I have a love-hate relationship with fantasy films. Ralph Bakshi’s 1980 attempt at animating The Lord Of The Rings was deeply disappointing to me, so much so that I didn’t even bother to see the first film of Peter Jackson’s trilogy when it came out in 2001. Despite my love of the genre, there have been fantasy films which have been so awful as to be unwatchable. Eragon, for example.
I haven’t finished The Dark Tower series yet. Even though the pace is slow and some of the episodes are gruesome, I am very, very impressed by it so far. So impressed that I am ready to consider it the quintessential piece of American mythopoeia. The Dark Tower is American in a way that reworks our history. For this reason it is violent and virginal at the same time. There is a lot more I would like to say about King and The Dark Tower, but not now.
I hope Ron Howard is up to the task. He is not the first director that springs to mind in adapting Steven King to the silver screen. He is somewhat sentimental, but in this, he matches King himself. The Dark Tower is awash with sentiment, despite its darkness. Brian De Palma didn’t capture it in Carrie and Stanley Kubrick certainly didn’t capture it in his emotionally frigid The Shining. Both of those films are technically superior to Hearts In Atlantis or The Green Mile, but these two imperfect films capture King in a way that Carrie or The Shining do not. I have to keep telling myself that Howard has some fantasy rep; Splash, Cocoon, and Willow were all good films.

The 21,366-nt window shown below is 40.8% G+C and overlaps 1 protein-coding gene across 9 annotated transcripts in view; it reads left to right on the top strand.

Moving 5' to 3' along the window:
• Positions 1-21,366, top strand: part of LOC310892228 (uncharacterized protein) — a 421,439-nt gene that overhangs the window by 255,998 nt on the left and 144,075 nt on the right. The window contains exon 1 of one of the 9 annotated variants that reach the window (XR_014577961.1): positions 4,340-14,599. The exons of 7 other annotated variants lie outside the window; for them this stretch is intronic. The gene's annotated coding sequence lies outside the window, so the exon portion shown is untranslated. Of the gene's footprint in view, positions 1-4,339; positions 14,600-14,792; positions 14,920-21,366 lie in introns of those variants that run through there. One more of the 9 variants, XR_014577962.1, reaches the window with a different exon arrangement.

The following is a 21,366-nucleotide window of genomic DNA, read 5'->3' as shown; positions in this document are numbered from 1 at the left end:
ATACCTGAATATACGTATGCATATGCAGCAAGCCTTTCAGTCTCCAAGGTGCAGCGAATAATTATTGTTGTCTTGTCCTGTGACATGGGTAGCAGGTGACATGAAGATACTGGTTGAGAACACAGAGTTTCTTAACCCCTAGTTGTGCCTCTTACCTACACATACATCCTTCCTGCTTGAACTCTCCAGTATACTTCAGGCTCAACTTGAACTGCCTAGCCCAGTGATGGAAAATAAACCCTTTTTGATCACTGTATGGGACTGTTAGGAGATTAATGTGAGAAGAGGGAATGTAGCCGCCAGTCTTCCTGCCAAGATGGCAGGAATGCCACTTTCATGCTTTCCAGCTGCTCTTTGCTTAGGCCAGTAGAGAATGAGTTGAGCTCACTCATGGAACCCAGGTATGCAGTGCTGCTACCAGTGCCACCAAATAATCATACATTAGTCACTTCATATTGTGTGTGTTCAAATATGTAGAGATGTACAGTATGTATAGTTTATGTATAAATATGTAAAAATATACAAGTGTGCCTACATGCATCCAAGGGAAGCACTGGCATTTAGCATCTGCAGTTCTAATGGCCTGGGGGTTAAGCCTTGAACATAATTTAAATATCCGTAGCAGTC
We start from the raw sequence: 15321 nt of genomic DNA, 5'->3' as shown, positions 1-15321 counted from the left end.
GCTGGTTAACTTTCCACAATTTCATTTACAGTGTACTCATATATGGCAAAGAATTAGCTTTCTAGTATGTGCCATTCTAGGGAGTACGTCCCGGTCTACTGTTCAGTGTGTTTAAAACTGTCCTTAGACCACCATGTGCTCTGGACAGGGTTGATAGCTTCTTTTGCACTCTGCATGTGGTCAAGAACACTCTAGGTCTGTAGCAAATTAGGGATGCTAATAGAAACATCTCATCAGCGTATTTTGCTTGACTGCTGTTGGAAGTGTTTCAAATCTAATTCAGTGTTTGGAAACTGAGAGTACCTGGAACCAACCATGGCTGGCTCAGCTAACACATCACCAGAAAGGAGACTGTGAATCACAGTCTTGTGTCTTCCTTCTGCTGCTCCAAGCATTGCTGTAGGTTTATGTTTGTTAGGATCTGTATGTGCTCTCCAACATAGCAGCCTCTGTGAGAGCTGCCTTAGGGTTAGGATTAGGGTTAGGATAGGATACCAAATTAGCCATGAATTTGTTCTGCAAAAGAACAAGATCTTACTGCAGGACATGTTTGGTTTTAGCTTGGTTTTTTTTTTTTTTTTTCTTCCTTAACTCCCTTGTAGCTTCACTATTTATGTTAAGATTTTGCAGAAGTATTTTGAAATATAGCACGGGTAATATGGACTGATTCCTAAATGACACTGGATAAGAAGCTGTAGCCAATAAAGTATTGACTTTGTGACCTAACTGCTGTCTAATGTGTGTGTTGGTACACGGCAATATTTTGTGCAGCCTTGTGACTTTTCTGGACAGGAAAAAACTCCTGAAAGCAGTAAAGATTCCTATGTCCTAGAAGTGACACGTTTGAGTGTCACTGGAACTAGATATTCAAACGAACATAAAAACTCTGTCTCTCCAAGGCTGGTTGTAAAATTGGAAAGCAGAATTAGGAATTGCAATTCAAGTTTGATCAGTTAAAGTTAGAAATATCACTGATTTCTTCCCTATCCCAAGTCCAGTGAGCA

It remains to be seen if the rest of the series is as well-casted. May I suggest Ryan Gosling as Eddie Dean, and Isaac Hempstead-Wright (Bran Stark from A Game Of Thrones) as Jake Chambers? I know Isaac is British, but isn’t Jake upper-crust New York? It shouldn’t be too much of a stretch.